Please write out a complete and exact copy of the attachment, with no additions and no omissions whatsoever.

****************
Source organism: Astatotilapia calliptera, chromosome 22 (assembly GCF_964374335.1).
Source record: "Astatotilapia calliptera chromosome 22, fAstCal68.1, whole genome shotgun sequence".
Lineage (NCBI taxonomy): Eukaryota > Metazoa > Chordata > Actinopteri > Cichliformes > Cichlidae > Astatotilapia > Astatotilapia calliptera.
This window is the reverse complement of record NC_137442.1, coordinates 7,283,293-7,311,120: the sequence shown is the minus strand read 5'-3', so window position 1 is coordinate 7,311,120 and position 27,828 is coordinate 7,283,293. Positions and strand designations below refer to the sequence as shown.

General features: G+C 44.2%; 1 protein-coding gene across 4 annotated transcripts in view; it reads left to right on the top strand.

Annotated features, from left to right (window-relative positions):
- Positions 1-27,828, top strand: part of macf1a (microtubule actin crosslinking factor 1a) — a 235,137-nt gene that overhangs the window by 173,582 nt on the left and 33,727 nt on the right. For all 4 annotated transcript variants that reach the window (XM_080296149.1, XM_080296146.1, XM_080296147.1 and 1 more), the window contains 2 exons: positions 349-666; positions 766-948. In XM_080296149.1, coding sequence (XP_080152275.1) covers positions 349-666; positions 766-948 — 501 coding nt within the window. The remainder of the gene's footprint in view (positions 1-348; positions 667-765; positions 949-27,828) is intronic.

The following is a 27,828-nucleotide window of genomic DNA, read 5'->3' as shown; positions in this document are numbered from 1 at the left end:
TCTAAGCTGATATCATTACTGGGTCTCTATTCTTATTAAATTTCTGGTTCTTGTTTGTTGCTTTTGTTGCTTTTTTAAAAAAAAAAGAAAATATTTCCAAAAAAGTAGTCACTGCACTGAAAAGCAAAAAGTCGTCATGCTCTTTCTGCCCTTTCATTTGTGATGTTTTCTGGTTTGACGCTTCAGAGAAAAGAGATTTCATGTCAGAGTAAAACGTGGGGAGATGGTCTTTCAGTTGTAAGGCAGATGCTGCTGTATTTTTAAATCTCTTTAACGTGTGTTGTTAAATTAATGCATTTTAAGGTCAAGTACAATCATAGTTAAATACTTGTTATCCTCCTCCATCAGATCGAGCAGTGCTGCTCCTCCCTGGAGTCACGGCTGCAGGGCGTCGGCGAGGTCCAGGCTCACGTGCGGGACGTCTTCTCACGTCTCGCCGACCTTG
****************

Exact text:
Source organism: Astatotilapia calliptera, chromosome 22 (assembly GCF_964374335.1).
Source record: "Astatotilapia calliptera chromosome 22, fAstCal68.1, whole genome shotgun sequence".
Lineage (NCBI taxonomy): Eukaryota > Metazoa > Chordata > Actinopteri > Cichliformes > Cichlidae > Astatotilapia > Astatotilapia calliptera.
This window is the reverse complement of record NC_137442.1, coordinates 7,283,293-7,311,120: the sequence shown is the minus strand read 5'-3', so window position 1 is coordinate 7,311,120 and position 27,828 is coordinate 7,283,293. Positions and strand designations below refer to the sequence as shown.

General features: G+C 44.2%; 1 protein-coding gene across 4 annotated transcripts in view; it reads left to right on the top strand.

Annotated features, from left to right (window-relative positions):
- Positions 1-27,828, top strand: part of macf1a (microtubule actin crosslinking factor 1a) — a 235,137-nt gene that overhangs the window by 173,582 nt on the left and 33,727 nt on the right. For all 4 annotated transcript variants that reach the window (XM_080296149.1, XM_080296146.1, XM_080296147.1 and 1 more), the window contains 2 exons: positions 349-666; positions 766-948. In XM_080296149.1, coding sequence (XP_080152275.1) covers positions 349-666; positions 766-948 — 501 coding nt within the window. The remainder of the gene's footprint in view (positions 1-348; positions 667-765; positions 949-27,828) is intronic.

The following is a 27,828-nucleotide window of genomic DNA, read 5'->3' as shown; positions in this document are numbered from 1 at the left end:
TCTAAGCTGATATCATTACTGGGTCTCTATTCTTATTAAATTTCTGGTTCTTGTTTGTTGCTTTTGTTGCTTTTTTAAAAAAAAAAGAAAATATTTCCAAAAAAGTAGTCACTGCACTGAAAAGCAAAAAGTCGTCATGCTCTTTCTGCCCTTTCATTTGTGATGTTTTCTGGTTTGACGCTTCAGAGAAAAGAGATTTCATGTCAGAGTAAAACGTGGGGAGATGGTCTTTCAGTTGTAAGGCAGATGCTGCTGTATTTTTAAATCTCTTTAACGTGTGTTGTTAAATTAATGCATTTTAAGGTCAAGTACAATCATAGTTAAATACTTGTTATCCTCCTCCATCAGATCGAGCAGTGCTGCTCCTCCCTGGAGTCACGGCTGCAGGGCGTCGGCGAGGTCCAGGCTCACGTGCGGGACGTCTTCTCACGTCTCGCCGACCTTG